Liverpool were pegged back to 2-2 at Anfield after taking an early two-goal lead
Two up after 24 minutes thanks to goals from Jordan Henderson and Sadio Mane, Jurgen Klopp’s side conceded one to a brilliant Enock Mwepu strike just before half-time and from that moment the direction of the game turned towards the visitors and remained with them for the rest of the match.
Unlike against Wednesday’s Champions League opponents Atletico Madrid two weeks ago when they bounced back from letting a 2-0 lead slip to win 3-2, Liverpool looked strangely out of sorts in the second half in direct contrast to the confidence they had played with for the opening 40 minute.
“In the dressing room it feels like a defeat. Being 2-0 up and giving away a lead, it’s never nice,” he told LFCTV.
“There’s frustration. We couldn’t have asked for a better start, we scored two great goals but we let Brighton do what they were good at.
“They started getting a wee bit confident. At half-time we needed to put it right and we didn’t do that.
“When we’re playing at Anfield and we’re 2-0 op, we expect to come away with three points and we’ve not done that and that’s why it’s so frustrating.”
Klopp rarely criticises his players in public but voiced his displeasure at the second-half body language of some of his players, who nevertheless remained unbeaten for a 24th match to equal a similar run from 1989.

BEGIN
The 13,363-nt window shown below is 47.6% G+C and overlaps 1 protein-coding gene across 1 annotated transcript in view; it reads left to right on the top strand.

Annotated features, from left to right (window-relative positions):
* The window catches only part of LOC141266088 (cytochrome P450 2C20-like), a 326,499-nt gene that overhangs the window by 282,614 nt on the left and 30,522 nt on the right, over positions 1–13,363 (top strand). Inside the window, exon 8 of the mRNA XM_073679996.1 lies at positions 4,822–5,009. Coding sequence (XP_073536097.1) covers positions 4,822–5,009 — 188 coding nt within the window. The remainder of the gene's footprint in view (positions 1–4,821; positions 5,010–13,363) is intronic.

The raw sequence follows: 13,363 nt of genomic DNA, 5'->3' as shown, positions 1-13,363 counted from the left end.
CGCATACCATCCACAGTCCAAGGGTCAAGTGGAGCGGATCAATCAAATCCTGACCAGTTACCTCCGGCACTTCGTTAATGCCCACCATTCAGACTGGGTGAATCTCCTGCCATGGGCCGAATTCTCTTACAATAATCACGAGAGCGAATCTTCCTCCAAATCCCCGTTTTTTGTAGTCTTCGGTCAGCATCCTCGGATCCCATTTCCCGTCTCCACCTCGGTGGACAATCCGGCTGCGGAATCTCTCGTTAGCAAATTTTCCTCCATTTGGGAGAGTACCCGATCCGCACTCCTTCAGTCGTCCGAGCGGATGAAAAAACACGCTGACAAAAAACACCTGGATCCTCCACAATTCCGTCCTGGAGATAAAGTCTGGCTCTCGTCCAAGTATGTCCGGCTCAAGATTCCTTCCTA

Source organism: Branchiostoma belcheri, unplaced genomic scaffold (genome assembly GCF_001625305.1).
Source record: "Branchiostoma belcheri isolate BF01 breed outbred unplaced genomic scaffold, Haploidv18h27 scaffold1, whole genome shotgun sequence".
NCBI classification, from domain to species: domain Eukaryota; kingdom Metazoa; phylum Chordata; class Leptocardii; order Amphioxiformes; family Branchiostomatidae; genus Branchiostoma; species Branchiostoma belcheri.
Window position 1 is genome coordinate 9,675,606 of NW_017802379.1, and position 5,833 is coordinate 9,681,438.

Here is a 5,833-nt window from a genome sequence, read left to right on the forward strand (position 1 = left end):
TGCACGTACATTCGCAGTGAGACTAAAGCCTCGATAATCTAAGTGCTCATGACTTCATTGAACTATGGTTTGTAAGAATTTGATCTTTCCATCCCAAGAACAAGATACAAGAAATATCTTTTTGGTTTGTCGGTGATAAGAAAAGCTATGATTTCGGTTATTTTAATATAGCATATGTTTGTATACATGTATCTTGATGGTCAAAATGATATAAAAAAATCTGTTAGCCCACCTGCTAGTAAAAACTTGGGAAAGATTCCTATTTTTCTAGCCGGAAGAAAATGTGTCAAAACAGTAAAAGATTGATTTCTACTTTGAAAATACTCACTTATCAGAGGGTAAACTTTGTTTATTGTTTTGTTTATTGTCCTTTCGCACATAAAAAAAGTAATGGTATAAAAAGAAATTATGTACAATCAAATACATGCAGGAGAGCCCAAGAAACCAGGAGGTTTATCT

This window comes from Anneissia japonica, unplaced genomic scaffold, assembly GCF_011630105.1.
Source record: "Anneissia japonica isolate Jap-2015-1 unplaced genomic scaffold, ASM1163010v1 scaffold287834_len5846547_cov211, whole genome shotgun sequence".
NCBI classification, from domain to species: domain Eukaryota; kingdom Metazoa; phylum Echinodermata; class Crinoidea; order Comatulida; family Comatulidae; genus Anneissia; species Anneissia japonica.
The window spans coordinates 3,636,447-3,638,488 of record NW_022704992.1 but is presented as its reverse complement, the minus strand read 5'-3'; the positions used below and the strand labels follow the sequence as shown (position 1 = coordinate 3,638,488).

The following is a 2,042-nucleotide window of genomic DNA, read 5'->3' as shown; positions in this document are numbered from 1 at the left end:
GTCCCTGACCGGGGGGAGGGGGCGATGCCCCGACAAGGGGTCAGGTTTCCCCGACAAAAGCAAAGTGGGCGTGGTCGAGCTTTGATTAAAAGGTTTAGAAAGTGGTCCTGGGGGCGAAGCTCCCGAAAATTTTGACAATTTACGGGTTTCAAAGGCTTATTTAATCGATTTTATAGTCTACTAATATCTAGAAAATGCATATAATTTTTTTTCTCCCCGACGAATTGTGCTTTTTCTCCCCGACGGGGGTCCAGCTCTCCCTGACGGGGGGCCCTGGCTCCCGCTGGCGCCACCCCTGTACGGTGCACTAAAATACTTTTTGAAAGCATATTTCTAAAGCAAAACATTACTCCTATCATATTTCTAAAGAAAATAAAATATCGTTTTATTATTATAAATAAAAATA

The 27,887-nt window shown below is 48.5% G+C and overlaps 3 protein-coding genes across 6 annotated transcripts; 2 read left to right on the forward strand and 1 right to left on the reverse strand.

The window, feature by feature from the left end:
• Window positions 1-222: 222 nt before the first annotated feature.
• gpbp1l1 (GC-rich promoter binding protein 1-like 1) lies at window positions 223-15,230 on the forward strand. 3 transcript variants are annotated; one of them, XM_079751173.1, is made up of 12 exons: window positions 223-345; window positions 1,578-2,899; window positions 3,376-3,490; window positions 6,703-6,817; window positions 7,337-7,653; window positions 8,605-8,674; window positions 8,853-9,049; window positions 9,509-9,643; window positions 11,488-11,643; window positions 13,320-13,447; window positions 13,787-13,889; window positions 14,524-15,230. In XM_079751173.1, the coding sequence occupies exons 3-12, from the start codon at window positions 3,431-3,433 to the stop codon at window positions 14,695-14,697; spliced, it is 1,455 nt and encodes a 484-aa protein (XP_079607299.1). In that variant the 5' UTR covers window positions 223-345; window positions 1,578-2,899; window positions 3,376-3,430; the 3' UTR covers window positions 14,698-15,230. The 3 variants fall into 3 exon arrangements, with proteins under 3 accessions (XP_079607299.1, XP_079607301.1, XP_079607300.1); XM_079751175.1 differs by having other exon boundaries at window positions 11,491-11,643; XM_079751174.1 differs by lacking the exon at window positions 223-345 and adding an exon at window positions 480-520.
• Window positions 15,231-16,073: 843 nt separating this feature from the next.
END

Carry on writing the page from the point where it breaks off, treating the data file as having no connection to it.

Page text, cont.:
Brighton’s attacking intent and a breakdown in the home side’s defensive organisation made the Reds look something of a ragged outfit in the second half.
Their manager admitted in his pre-match press conference on Friday there were improvements to be made and it is apparent they are on the defensive side of their game.
They cannot afford to be so disconnected against Diego Simeone’s streetwise side on Wednesday, even if with three wins out of three Liverpool have a considerable cushion in Europe with one more victory guaranteeing them progress to the knockout stages.
“There are different things, it is not always the same,” said Klopp when asked about their defensive deficiencies.
“I know now when we talk now about defending and the whole football world will say that’s why I am a pretty well-paid coach, but I don’t discuss on that level.
“It’s not only the last line, it’s not only a centre-half, it’s a common thing. We didn’t defend the half-spaces right and that was our problem.
“If you don’t defend the half-spaces well then the last line has to drop a little bit, which makes no sense.
“All of a sudden it is then not to defend any more and that’s how it is.
“The best way to defend them would have been to have had the ball and to do smart or clever stuff. That’s what we didn’t do enough and that’s why we paid the price for it.”
For Brighton a point at Anfield – the Seagulls are now three successive matches unbeaten against Liverpool for only the second time in their history – represents continued progress this season.
Their 16-point tally from 10 games is six more than at the same stage last season and that is largely due to the fact head coach Graham Potter now has his side playing football at the level and standards he wants.
“They believe in each other and that’s a fantastic thing. We’ve had a challenging, but good week,” he said after defeats to Manchester City and Leicester (on penalties in the Carabao Cup).
“We haven’t got the results we wanted, but the performances have been really good.
“We like the direction it’s going in, but we’ve got to keep improving.”